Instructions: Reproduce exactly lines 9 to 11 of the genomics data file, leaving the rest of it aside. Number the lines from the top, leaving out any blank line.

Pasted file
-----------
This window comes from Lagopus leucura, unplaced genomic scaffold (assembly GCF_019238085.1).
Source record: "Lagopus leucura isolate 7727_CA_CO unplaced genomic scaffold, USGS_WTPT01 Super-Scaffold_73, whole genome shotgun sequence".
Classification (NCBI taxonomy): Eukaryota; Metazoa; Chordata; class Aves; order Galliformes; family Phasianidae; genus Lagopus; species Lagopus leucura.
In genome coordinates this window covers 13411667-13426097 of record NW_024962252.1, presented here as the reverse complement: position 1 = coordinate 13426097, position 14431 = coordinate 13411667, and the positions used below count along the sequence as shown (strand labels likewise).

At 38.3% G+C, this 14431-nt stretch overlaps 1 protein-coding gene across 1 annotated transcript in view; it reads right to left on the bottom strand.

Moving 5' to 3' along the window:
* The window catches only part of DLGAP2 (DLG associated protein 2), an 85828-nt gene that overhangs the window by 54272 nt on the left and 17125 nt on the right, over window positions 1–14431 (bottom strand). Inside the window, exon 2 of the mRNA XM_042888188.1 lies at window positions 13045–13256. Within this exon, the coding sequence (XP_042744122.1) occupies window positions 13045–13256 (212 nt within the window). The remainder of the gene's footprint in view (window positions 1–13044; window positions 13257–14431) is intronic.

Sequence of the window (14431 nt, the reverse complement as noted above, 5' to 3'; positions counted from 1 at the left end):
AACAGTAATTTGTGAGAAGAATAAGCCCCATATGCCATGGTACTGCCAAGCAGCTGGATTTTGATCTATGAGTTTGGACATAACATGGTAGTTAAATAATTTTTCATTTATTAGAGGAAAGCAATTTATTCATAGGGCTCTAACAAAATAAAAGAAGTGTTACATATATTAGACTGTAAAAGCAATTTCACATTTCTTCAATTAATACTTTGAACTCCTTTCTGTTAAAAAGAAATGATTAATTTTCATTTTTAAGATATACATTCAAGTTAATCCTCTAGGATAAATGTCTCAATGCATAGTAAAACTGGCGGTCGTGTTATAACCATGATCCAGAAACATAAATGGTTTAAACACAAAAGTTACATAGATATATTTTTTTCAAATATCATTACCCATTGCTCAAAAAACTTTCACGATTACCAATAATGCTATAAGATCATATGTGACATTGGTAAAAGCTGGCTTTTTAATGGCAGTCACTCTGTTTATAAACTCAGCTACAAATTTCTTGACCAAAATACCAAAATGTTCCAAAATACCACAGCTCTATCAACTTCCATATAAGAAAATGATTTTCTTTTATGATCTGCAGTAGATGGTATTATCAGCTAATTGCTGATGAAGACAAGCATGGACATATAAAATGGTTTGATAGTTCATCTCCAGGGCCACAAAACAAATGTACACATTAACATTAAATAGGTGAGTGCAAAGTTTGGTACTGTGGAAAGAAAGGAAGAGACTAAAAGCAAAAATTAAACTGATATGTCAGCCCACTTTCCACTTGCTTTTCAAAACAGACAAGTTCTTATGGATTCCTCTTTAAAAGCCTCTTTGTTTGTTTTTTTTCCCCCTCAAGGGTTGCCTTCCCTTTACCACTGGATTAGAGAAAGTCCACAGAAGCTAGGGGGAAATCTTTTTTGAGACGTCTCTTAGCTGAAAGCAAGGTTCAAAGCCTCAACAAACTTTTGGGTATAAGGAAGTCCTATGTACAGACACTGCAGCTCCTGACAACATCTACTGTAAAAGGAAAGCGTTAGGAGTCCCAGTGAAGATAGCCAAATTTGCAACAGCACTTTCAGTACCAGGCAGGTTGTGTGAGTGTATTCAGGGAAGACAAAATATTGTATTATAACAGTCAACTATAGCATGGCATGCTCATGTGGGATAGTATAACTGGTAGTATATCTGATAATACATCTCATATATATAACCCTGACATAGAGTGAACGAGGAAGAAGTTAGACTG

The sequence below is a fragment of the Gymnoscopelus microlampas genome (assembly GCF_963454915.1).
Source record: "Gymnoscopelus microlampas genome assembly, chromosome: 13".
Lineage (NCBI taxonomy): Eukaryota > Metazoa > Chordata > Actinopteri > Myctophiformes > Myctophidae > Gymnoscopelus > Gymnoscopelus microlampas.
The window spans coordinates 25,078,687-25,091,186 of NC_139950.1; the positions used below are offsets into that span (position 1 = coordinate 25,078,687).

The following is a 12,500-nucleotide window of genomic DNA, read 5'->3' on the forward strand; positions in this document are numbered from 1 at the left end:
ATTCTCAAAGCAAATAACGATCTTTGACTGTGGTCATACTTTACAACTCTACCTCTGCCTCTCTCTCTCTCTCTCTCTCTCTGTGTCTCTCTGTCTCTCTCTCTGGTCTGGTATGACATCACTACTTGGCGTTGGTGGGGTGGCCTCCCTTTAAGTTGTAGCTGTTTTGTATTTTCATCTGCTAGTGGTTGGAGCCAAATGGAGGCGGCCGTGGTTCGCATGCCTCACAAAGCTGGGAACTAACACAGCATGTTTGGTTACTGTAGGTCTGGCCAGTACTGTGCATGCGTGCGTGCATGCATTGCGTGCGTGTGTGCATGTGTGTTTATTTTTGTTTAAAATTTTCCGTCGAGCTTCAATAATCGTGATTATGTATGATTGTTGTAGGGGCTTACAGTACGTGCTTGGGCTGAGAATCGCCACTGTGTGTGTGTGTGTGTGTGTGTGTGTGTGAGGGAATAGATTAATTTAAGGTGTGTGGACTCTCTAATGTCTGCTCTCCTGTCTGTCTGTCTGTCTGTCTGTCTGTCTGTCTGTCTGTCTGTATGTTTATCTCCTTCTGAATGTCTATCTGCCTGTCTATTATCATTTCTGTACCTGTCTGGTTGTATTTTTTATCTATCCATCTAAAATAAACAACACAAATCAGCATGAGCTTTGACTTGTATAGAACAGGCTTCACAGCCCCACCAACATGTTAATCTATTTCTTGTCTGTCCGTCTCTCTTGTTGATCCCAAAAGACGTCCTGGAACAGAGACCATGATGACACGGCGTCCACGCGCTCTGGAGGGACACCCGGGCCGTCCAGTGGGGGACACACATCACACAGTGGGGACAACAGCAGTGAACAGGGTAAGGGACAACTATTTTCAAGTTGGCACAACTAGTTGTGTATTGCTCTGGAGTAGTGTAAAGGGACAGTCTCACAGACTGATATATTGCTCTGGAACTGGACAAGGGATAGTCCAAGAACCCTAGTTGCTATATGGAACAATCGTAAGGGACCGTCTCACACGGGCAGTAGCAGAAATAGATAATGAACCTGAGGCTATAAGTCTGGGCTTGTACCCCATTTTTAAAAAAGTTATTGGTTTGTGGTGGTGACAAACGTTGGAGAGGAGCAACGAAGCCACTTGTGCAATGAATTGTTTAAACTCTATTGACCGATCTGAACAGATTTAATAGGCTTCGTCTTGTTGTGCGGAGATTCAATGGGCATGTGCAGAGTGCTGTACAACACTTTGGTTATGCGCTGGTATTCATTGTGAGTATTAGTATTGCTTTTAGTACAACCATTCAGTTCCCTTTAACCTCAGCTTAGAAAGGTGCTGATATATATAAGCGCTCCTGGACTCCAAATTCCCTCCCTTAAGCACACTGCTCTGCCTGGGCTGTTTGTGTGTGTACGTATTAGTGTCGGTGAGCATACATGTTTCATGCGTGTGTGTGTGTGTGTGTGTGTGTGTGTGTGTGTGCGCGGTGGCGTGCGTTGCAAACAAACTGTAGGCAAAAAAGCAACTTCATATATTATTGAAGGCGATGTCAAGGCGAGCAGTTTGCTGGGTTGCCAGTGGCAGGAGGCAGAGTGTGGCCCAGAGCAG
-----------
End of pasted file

AACAGTAATTTGTGAGAAGAATAAGCCCCATATGCCATGGTACTGCCAAGCAGCTGGATTTTGATCTATGAGTTTGGACATAACATGGTAGTTAAATAATTTTTCATTTATTAGAGGAAAGCAATTTATTCATAGGGCTCTAACAAAATAAAAGAAGTGTTACATATATTAGACTGTAAAAGCAATTTCACATTTCTTCAATTAATACTTTGAACTCCTTTCTGTTAAAAAGAAATGATTAATTTTCATTTTTAAGATATACATTCAAGTTAATCCTCTAGGATAAATGTCTCAATGCATAGTAAAACTGGCGGTCGTGTTATAACCATGATCCAGAAACATAAATGGTTTAAACACAAAAGTTACATAGATATATTTTTTTCAAATATCATTACCCATTGCTCAAAAAACTTTCACGATTACCAATAATGCTATAAGATCATATGTGACATTGGTAAAAGCTGGCTTTTTAATGGCAGTCACTCTGTTTATAAACTCAGCTACAAATTTCTTGACCAAAATACCAAAATGTTCCAAAATACCACAGCTCTATCAACTTCCATATAAGAAAATGATTTTCTTTTATGATCTGCAGTAGATGGTATTATCAGCTAATTGCTGATGAAGACAAGCATGGACATATAAAATGGTTTGATAGTTCATCTCCAGGGCCACAAAACAAATGTACACATTAACATTAAATAGGTGAGTGCAAAGTTTGGTACTGTGGAAAGAAAGGAAGAGACTAAAAGCAAAAATTAAACTGATATGTCAGCCCACTTTCCACTTGCTTTTCAAAACAGACAAGTTCTTATGGATTCCTCTTTAAAAGCCTCTTTGTTTGTTTTTTTTCCCCCTCAAGGGTTGCCTTCCCTTTACCACTGGATTAGAGAAAGTCCACAGAAGCTAGGGGGAAATCTTTTTTGAGACGTCTCTTAGCTGAAAGCAAGGTTCAAAGCCTCAACAAACTTTTGGGTATAAGGAAGTCCTATGTACAGACACTGCAGCTCCTGACAACATCTACTGTAAAAGGAAAGCGTTAGGAGTCCCAGTGAAGATAGCCAAATTTGCAACAGCACTTTCAGTACCAGGCAGGTTGTGTGAGTGTATTCAGGGAAGACAAAATATTGTATTATAACAGTCAACTATAGCATGGCATGCTCATGTGGGATAGTATAACTGGTAGTATATCTGATAATACATCTCATATATATAACCCTGACATAGAGTGAACGAGGAAGAAGTTAGACTG

The sequence below is a fragment of the Gymnoscopelus microlampas genome (assembly GCF_963454915.1).
Source record: "Gymnoscopelus microlampas genome assembly, chromosome: 13".